tence

'

which renders it doubtful whether the words "with the Qenbet of Memphis" are t o be

coupled with "they" or with "him". T he fo rmer view is taken by M. Moret 6 , who accordingly

The evidence in connection with the courts of the Great Q enbet is so scanty, that it cannot

thinks that the Qenbet of Memphis sat in judgement t ogether with the Great Qenbet on the

be maintained with any certainty that the two courts co-existed at all periods of the New King-

two occasions where allusion is made to it.

dom; but such testimony as we have points to the theory here suggested. In the Abbott and

at first sight to favour, is open t o a very serious objection.

Mayer papyri, towards the end of the 2oth Dynasty, we find a Great Q enbet that sits in Thebes.

of Nubnofret against Khay is thrice mentioned in N 13-15 , only the V izier and the Great

This interpretation, which the passage in N 5 seems The court which heard the lawsuit

On the other hand, in the text of Mes it is a northern Great Q enbet, localised in Heliopolis, with which we have to deal.

The mention of H eliop olis brings us face to face with a new

It has hitherto been supposed that the northern Vizier had his headquarters in Mem-

difficulty.

r) See Newberry, Rekhmara p. 18. g. H epusenb (Thntmosis II) ; Ptahmes I (Amenoth es III) ; P aser (Sethos. I - Rameses II) ; see Wreszi11ski,

2) E.

D ie Hohenpriester des Amon, index, p. 61. Amherst Collection, as Mr. Newberry informs me).

From these two examples, I think we may conclude with certainty

that from about the middle to the end of the reign of Rameses II there was but one Vizier.

But th e authorities quoted

in note 4 above show that this state of affairs was anomalous in the New Kingdom.

1) Newberry , Rekhmara 7, 11

~ ~~ ~~~: and

4)

"-=-

5) They are elsewh ere in th e decree mentfoned as

~ ·~~ ~

0

. =""'-=

v

X D .

~

(ibidem). -

~

M/WV\

-

~

*

m!? t

(righ't side 6), and

a permanent high court is said to h ave existed, to which ten judges were contributed by each of the three towns Thebes, H eliopolis, and Memphis. 5) According to Erman , Agyp ten p.

possibly an ethical dative, such as sometimes occurs with verbs of movement; so especia:lly in Coptic,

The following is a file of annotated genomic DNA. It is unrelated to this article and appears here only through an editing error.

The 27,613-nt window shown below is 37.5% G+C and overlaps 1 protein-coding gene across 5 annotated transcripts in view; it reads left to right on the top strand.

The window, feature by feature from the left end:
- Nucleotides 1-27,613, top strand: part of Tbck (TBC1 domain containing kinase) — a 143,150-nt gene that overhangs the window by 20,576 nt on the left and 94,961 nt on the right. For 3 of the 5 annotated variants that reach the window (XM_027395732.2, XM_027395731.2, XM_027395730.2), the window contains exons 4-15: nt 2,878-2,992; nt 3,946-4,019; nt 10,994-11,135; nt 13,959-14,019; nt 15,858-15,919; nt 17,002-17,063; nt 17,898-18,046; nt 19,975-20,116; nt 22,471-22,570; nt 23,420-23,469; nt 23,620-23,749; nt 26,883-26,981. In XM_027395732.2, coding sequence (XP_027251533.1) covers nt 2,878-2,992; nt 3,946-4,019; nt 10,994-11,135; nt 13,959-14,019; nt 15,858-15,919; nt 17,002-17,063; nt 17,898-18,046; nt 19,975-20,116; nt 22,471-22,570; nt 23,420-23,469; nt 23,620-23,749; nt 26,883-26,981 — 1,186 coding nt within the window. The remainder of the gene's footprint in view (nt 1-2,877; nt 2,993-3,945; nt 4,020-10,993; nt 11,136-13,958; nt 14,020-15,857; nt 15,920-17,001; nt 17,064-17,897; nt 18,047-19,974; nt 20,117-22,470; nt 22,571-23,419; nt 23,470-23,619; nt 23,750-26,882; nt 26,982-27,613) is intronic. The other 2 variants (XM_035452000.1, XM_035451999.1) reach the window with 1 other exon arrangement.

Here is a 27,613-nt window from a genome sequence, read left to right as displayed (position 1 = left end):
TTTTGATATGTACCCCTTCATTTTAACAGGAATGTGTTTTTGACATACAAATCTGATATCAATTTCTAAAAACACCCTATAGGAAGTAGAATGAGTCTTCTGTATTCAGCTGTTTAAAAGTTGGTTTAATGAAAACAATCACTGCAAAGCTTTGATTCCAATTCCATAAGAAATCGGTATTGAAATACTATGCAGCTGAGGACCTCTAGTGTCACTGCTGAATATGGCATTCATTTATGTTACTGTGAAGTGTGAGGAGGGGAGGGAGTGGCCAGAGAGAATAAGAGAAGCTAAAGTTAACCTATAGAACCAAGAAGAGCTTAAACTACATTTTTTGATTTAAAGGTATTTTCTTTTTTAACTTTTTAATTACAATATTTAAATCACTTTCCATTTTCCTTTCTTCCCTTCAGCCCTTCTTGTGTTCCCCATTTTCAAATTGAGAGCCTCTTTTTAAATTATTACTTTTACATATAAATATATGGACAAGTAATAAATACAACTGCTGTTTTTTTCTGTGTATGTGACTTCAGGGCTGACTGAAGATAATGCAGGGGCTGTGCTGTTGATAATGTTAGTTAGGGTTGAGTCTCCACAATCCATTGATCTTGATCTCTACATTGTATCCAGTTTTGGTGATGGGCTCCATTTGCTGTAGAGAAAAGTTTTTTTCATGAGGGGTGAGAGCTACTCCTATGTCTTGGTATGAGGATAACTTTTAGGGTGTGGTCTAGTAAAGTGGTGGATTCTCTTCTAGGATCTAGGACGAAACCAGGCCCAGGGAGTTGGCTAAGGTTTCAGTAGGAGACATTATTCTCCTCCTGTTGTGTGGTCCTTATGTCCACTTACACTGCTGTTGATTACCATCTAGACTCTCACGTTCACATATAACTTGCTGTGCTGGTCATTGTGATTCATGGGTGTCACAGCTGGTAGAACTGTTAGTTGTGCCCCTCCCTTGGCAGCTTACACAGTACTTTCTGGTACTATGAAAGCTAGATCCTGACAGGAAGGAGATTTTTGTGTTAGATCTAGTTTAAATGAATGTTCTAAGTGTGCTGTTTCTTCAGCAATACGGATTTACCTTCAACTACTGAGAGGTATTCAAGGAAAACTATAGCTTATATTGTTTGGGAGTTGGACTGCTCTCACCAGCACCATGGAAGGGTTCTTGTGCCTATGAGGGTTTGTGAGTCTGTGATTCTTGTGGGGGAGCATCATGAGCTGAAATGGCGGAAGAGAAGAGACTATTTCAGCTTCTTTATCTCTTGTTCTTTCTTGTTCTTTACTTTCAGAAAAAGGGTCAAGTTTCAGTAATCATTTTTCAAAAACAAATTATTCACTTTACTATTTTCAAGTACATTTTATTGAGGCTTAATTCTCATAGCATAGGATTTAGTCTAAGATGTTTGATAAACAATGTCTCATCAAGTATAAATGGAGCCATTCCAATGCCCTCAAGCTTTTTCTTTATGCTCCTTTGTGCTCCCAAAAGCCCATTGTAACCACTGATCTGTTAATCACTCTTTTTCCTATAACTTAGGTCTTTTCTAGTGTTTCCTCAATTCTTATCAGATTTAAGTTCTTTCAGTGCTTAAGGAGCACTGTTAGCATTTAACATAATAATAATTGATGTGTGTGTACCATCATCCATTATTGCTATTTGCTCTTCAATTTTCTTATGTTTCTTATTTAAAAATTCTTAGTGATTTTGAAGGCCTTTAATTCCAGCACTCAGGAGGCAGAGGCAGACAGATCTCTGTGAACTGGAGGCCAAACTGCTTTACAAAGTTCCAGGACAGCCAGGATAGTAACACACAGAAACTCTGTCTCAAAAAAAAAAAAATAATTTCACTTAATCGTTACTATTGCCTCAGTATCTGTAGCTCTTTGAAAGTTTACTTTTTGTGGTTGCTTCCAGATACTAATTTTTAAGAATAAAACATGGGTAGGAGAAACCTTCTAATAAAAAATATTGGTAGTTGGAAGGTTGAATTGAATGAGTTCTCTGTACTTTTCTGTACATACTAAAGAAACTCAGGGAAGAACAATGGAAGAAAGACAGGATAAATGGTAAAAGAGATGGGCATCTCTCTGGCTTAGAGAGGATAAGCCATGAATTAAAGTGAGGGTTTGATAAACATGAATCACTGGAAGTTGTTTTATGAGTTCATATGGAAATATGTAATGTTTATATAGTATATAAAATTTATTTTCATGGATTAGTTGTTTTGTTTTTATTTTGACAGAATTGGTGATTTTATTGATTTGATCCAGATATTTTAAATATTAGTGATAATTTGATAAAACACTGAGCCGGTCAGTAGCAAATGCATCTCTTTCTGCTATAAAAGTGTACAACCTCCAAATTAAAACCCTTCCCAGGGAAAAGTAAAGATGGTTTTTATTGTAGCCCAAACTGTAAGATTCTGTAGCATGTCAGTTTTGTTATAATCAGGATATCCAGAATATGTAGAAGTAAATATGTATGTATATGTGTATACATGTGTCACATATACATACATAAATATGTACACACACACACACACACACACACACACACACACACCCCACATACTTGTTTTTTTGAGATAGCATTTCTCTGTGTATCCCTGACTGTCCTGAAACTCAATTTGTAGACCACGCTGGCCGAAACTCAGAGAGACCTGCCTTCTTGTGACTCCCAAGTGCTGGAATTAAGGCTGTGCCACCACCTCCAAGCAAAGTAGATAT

cf. Stern, Kopt. Gramm. § 503.

p. 200 ; Neferronpet (Rameses II), see Berlin 229:i,

4) A distorted recollection of th e judicial importance of Heliopolis may perhaps be found in Diodorus I 75, where

I quote from my own copy of the original.

M/WV\

2,

their significance.

see ibid. 8, 26.

2) The compilation of the two long inscriptions of the tomb of Rekhmara dates from at least a g eneration before that Vizier. The elements of which they are composed may even go back as fa~ as the Middle- Kingdom. 3) Ree. de trav. 6, pp. 41 foll., right side 4.

3) E. g. P tah mes II (Amenoth es III), cf. P etrie, Hi>tory

Leyden D 44, Turin 129 ; Hori, (19:th Dyn. [?J), L ouvre A 72 = P ierret, Inscr. II, p. 58. - Prehotep too, under Rameses II, h eld important offices in th e temple of P tah , cf. Petrie, Abydos 2, 37. The names Ptahhotep and Ptahmes have also

i

~

I

58, the Vizier is supposed to have been attached to th e residence of Pha-

raoh, whether this was at Memphis or at Per-Ramessu in the D elta.

This hypoth esis is based op the title

~ ~I'

which certainly meant overseer of th e king's town in the 0. K , but was probably a meaningless survival in the N. K, Besides Berlin 22 90 (Neferronpet, a high priest of Memphis; see above, note 3).

Prof. Erman quotes Mar., Cat. d' Abycl. u38,

which however proves nothing more than that the Vizier in question originated from Per-Ramessu. 6) Moret, AZ 39 (1901) 1;. 38.

Gardiner, The Inscription of Mes.

[122